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Pneumoperitoneum Does Not Influence Spread of Local Anesthetics in Midaxillary Approach Transversus Abdominis Plane Block: A Descriptive Cadaver Study
  1. Matthias Desmet, MD*,
  2. Dries Helsloot, MD,
  3. Evie Vereecke, PhD,
  4. Carlo Missant, MD, PhD and
  5. Marc van de Velde, MD, PhD, EDRA
  1. From the *Department of Anesthesiology, AZ Groeninge, Kortrijk; †Department Cardiovascular Sciences, KU Leuven, and Department of Anesthesiology, UZ Leuven, Leuven; and ‡Department of Development & Regeneration @ Kulak, University of Leuven, Kortrijk, Belgium
  1. Address correspondence to: Matthias Desmet, MD, Department of Anesthesiology, AZ Groeninge, Loofstraat 43, 8500 Kortrijk, Belgium (e-mail: matthias.desmet{at}


Background and Objectives The transversus abdominis plane (TAP) block can be used as part of a multimodal analgesia protocol after abdominal surgery. This study investigated whether a pneumoperitoneum during abdominal surgery influences the spread of local anesthetics.

Methods Nine fresh frozen cadavers were used for the study. Using an ultrasound-guided midaxillary technique, a unilateral TAP block–like injection with 20 mL of methylene blue dye was performed. After the injection, a pneumoperitoneum was immediately installed for 1 hour. After desufflation, this ipsilateral side was dissected, and a TAP block–like injection was performed on the contralateral side. One hour after injection, the contralateral side was also dissected. The anatomical dissection was used to determine the extent of dye spread and the nerves stained by the dye.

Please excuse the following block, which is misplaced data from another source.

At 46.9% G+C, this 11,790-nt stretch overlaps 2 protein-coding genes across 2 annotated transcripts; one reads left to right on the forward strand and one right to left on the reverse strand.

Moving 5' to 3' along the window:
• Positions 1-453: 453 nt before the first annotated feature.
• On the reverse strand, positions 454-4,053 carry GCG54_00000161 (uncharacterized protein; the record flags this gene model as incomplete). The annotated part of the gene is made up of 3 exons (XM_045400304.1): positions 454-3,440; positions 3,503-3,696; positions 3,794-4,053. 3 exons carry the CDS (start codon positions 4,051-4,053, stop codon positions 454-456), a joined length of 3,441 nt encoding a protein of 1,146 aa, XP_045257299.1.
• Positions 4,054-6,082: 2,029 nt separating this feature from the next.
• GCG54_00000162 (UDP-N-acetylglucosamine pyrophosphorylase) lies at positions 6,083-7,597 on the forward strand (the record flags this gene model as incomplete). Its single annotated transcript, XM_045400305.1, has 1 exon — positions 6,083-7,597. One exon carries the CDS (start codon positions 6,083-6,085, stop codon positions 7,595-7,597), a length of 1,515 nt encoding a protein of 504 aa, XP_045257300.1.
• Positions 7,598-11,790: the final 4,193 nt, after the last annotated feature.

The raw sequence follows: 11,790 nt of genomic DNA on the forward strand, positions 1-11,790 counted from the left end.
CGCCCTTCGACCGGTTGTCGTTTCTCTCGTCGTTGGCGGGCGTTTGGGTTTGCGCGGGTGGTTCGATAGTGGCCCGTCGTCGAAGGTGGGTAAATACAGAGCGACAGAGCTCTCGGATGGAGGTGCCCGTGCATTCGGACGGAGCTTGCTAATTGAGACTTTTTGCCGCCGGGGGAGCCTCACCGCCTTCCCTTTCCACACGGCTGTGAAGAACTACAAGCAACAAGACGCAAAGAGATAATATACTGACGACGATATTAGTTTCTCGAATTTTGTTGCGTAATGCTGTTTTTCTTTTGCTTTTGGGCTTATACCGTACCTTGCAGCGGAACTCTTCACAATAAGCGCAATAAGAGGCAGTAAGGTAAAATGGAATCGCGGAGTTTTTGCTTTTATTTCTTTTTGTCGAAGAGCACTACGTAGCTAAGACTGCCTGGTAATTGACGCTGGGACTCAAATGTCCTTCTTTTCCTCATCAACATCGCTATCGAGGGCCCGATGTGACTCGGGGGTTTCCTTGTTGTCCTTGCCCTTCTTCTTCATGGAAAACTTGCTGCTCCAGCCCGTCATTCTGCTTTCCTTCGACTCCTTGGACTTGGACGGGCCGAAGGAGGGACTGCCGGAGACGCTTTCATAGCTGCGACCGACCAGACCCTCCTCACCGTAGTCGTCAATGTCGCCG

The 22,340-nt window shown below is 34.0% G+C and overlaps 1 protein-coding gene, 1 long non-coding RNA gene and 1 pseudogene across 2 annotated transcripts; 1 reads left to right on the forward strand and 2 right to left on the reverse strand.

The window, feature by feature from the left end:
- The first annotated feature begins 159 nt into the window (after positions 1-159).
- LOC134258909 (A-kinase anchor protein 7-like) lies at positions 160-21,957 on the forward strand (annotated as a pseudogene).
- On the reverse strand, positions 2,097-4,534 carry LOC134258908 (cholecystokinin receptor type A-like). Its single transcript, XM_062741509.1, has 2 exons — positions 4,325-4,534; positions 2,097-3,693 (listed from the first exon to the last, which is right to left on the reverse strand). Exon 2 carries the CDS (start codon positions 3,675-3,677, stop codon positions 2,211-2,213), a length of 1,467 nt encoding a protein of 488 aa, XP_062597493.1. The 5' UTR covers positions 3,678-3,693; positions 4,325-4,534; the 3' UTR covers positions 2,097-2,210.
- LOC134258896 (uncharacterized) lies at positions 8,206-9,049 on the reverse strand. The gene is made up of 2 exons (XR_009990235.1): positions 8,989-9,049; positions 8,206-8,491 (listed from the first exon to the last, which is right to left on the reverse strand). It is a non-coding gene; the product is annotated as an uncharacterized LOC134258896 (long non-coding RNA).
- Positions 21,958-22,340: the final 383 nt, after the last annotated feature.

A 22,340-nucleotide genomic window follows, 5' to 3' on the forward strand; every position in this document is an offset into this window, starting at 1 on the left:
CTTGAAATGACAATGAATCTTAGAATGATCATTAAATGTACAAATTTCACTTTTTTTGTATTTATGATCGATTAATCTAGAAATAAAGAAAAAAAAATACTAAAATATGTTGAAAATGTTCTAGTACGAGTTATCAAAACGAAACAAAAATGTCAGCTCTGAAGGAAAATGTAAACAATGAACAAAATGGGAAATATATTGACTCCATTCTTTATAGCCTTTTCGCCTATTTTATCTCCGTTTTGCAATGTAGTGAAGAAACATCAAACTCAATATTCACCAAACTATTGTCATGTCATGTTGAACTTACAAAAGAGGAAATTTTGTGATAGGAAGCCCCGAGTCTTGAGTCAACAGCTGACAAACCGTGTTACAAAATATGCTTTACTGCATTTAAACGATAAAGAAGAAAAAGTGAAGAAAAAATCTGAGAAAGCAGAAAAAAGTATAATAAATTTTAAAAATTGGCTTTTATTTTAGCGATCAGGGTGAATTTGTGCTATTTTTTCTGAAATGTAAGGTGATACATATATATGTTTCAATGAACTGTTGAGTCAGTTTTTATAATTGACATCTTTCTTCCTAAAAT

Results In none of the specimens did the dye reach the posterior origin of the transverse abdominal muscle. There was no statistically significant difference in the number of stained nerves and spread of the dye in the insufflated side compared with the noninsufflated side. In 4 of 9 cadavers, we found a variant course of a nerve preventing staining of that nerve.

Conclusions The stretch of the abdominal wall caused by the insufflation of the abdomen does not influence the spread of dye in the abdominal wall. Because of the absence of posterior spread, regardless of the timing of a midaxillary ultrasound-guided approach, we believe that a posterior approach should be chosen if posterior spread is desired.

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  • Financial support was granted by the Department of Anesthesiology of the University Hospitals Gasthuisberg, University of Leuven.

    The authors declare no conflict of interest.